The multilingual organization El Centro de Amistad received $1 million in funding Friday, Aug. 25, to expand the facility in the City of San Fernando and hire more clinicians who can provide the range of mental health, educational and recreational services the center offers.
Staff and board members of the organization, as well as San Fernando Mayor Celeste Rodriguez, gathered outside of the facility as Assemblymember Luz Rivas presented the large ceremonial check.
The funding was initiated by the organization’s executive director, Luis Cervantes, who pushed for it. After hearing that Rivas had announced state funding to several different organizations, Cervantes came to her and explained why this funding was so necessary to El Centro de Amistad and the community.
“These funds are critical to our work,” Cervantes said. “These funds are going to allow us to continue to steward this organization forward. These funds are going to allow us to bring in additional mental health clinicians to work in our community. Our clinicians go into schools, into homes, anywhere they can have an opportunity to have a private, confidential meeting with their clients — our community.”
Cervantes explained that with more clinicians comes the need for more space at the San Fernando facility — which currently consists of three small buildings. He said that the funds will allow this facility to get more retail space so it can expand. Cervantes estimated that it would take at least a year before the new space opens to the public.
Rivas pointed out that this funding is a big reason why people, especially Latinos, need to be advocates for others in their community.
“I was knocking on doors, calling the governor’s office, the assembly speaker’s office, [telling them] I need this $1 million. This is a priority,” Rivas said. “And that’s what’s great about it, because if we’re all like that, we’re going to get what our communities need.”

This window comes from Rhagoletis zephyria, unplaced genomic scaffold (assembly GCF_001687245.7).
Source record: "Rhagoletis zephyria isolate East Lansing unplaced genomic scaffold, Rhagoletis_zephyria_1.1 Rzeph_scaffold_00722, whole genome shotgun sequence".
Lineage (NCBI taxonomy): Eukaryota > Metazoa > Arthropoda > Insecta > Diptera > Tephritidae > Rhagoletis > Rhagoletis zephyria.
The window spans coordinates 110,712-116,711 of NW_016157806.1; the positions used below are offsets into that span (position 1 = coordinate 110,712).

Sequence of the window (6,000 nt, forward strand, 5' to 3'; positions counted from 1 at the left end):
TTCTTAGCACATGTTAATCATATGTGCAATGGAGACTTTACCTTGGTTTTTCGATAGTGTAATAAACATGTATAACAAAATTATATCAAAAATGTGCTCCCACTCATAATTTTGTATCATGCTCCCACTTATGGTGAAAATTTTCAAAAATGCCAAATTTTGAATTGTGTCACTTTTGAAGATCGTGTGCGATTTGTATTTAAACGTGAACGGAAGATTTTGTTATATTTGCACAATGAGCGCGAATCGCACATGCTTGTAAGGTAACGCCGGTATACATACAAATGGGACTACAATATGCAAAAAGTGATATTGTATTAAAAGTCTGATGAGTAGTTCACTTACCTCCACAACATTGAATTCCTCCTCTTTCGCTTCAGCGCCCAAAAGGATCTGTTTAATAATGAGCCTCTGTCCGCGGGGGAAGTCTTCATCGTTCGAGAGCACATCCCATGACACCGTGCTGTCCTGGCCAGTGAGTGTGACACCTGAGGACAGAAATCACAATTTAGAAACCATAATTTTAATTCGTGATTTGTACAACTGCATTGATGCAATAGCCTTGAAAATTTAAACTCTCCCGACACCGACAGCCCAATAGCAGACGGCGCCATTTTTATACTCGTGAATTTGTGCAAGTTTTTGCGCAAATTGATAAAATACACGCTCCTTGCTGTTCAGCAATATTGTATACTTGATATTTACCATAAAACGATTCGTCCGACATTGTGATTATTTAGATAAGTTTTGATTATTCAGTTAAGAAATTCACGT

El Centro de Amistad, which has operated in the valley for more than 46 years, offers free services in both English and Spanish to adults and youth; the organization accepts Medi-Cal, Children’s Health Insurance (MCHIP) recipients and uninsured consumers based on staffing capacity.
These services include adult outpatient services, CalWORKS, children’s outpatient and school-linked programs, a legal clinic, family preservation program, infant massage services, prevention and early intervention programs and relative home assessment services.
“Our services are embedded in culture and bilingualism versus an add-on type of service,” Cervantes said. “We’re also an organization that’s been growing. We’ve got great partnerships, we get amazing clinicians that have the ability to communicate with mom or dad, who may be monolingual Spanish, but their child may be better at speaking in English. We’re able to actually perform services and do it well in those environments.”
Cervantes said these types of services are vital to the community, pointing out the stigma around mental health within Latino communities.